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Virginia health officials say new COVID-19 variant is in state

The World Health Organization is now calling it a "variant of interest," meaning it has the potential to transmit quickly from person to person.

NORFOLK, Va. — Virginia health officials are reporting a new variant of COVID-19. It's called the 'Mu variant' and it's popping up in regions across the Commonwealth.

The World Health Organization (WHO) is now calling it a "variant of interest," meaning it could have one of the following things:

  • they have specific genetic markers that have been associated with changes to receptor binding at the cellular level
  • reduced neutralization by antibodies generated against previous infection or vaccination
  • reduced efficacy of treatments
  • potential diagnostic impact
  • predicted increase in transmissibility or disease severity

The Mu variant has been seen in countries across the globe and it has recently appeared in the United States.

Brandy Darby, a veterinary epidemiologist with the Virginia Department of Health (VDH), said her department is constantly tracking the variants of COVID-19, with the latest being the Mu. She said lab results show the new strain in various parts of Virginia.

"We have many different 'irons in the fire,' if you will," said Darby. "This variant has potential that it could become concerning over time."

Darby said the latest lab results show Mu is not as transmissible as the Delta variant, but it may have a stronger impact against the vaccine, similar to what health experts saw earlier this year with the Beta variant.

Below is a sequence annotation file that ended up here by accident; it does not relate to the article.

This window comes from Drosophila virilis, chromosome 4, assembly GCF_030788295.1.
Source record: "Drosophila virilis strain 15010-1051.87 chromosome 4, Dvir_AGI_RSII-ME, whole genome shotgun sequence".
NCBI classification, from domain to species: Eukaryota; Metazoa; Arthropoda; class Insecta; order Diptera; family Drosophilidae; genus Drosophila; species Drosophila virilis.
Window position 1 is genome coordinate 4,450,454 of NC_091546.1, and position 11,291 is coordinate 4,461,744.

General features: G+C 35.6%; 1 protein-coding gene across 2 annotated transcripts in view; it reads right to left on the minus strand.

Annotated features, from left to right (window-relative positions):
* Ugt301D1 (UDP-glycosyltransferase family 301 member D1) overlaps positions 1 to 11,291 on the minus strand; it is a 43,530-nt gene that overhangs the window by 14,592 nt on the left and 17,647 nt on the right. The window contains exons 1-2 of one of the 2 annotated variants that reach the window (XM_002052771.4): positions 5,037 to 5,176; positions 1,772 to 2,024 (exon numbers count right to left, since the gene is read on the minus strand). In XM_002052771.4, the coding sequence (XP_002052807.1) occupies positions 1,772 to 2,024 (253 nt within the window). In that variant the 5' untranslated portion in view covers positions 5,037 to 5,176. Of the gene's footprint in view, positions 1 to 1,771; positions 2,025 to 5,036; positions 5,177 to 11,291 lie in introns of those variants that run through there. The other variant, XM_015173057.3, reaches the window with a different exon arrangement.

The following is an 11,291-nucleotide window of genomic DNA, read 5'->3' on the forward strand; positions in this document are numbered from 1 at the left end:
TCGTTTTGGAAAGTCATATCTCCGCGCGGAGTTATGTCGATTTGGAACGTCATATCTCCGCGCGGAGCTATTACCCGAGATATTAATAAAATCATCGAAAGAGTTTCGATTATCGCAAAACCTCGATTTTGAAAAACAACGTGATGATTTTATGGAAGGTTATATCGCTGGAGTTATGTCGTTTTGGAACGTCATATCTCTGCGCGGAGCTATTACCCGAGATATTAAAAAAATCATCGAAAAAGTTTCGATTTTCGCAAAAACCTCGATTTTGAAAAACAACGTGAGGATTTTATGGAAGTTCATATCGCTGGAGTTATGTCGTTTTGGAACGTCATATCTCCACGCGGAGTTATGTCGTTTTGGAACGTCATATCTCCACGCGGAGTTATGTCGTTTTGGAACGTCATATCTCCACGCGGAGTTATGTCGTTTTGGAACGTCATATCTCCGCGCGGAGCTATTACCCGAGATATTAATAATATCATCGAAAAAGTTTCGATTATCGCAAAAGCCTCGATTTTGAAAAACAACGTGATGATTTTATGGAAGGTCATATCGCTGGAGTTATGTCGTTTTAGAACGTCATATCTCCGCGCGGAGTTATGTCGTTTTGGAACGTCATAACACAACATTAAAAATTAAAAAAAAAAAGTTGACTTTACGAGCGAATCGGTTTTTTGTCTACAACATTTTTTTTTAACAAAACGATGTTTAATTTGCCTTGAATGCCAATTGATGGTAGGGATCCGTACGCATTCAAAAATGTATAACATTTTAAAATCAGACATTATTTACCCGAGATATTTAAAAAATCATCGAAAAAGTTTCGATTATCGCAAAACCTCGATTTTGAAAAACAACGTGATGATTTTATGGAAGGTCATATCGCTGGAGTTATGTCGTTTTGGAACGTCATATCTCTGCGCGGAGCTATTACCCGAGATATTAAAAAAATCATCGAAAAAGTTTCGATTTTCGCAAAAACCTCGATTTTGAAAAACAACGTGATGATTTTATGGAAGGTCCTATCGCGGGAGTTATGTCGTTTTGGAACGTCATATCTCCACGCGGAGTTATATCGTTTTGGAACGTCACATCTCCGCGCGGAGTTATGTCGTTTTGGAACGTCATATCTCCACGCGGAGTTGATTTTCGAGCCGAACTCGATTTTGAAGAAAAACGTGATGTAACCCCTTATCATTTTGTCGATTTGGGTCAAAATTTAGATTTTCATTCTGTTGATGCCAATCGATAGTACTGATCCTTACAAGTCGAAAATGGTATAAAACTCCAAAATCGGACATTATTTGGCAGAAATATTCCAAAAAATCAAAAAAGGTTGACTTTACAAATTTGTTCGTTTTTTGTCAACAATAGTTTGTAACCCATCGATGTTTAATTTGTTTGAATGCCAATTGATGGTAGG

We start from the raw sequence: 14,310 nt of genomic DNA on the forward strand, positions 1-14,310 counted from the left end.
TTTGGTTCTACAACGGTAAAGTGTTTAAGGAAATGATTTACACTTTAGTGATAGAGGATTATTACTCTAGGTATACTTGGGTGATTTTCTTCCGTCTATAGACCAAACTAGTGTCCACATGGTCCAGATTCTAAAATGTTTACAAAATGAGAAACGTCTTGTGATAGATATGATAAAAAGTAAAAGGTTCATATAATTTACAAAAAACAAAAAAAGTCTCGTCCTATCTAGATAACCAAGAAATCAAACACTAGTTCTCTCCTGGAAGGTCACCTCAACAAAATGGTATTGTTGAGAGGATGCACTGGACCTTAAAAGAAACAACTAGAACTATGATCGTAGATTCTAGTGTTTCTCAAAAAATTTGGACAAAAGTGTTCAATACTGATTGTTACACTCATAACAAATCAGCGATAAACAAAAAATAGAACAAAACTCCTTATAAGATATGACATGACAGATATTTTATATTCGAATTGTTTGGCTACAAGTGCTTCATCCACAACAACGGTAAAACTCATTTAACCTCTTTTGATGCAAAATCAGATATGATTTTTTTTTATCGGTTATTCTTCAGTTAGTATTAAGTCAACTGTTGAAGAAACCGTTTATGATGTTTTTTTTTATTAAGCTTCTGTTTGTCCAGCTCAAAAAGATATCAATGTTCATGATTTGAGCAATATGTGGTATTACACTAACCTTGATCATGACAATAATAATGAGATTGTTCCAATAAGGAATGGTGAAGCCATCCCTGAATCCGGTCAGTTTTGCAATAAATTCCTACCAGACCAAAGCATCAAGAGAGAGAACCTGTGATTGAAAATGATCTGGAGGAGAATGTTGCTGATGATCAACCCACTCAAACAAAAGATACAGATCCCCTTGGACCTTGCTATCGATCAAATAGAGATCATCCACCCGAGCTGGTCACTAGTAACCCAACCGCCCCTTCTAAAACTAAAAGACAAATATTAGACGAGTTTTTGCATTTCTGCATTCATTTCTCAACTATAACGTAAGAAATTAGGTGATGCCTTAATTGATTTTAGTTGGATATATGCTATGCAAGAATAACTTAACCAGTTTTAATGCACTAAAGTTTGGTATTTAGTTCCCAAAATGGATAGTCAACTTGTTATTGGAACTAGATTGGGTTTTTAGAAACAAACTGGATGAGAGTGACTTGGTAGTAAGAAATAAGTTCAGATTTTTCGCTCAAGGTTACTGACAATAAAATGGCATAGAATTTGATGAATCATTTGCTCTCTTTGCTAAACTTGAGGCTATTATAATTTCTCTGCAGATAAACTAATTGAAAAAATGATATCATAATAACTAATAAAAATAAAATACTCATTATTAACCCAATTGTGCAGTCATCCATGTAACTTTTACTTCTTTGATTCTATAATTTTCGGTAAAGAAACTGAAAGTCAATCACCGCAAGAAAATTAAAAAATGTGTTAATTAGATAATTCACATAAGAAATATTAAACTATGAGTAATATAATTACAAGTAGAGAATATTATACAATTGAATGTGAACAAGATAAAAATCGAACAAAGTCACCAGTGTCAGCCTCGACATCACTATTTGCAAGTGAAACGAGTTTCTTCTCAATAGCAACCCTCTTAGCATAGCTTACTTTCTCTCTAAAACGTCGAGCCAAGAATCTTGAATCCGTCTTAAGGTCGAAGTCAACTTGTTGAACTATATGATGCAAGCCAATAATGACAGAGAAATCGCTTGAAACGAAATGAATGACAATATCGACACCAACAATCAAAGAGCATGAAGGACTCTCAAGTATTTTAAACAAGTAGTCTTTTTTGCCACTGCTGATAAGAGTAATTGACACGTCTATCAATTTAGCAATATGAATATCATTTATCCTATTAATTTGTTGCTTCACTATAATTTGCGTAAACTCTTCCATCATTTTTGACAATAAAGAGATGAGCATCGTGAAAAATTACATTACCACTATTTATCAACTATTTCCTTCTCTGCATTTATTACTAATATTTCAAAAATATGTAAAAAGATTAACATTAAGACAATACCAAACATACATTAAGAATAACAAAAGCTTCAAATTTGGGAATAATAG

"So far we haven't seen it out-compete Delta," Darby explained. "Potentially, the level of protection that people have either through vaccination or from previous infection might be decreased in the face of the Mu variant." 

Despite concerns over the effectiveness of the COVID-19 vaccine against the Mu strain, Darby said the vaccine is still our best line of defense to fight the virus. She says VDH will continue to track this variant through COVID-19 testing and another procedure called a "sequencing test."

"We're just going to continue on with those surveillance efforts to see if it's spreading or if it fades out over time, and that will give us a warning to something we need to pay closer attention to," said Darby.

Darby says the Delta variant remains as the dominant strain in the U.S. at this time.


Editor's note: The video below is on file from Aug. 31, 2021.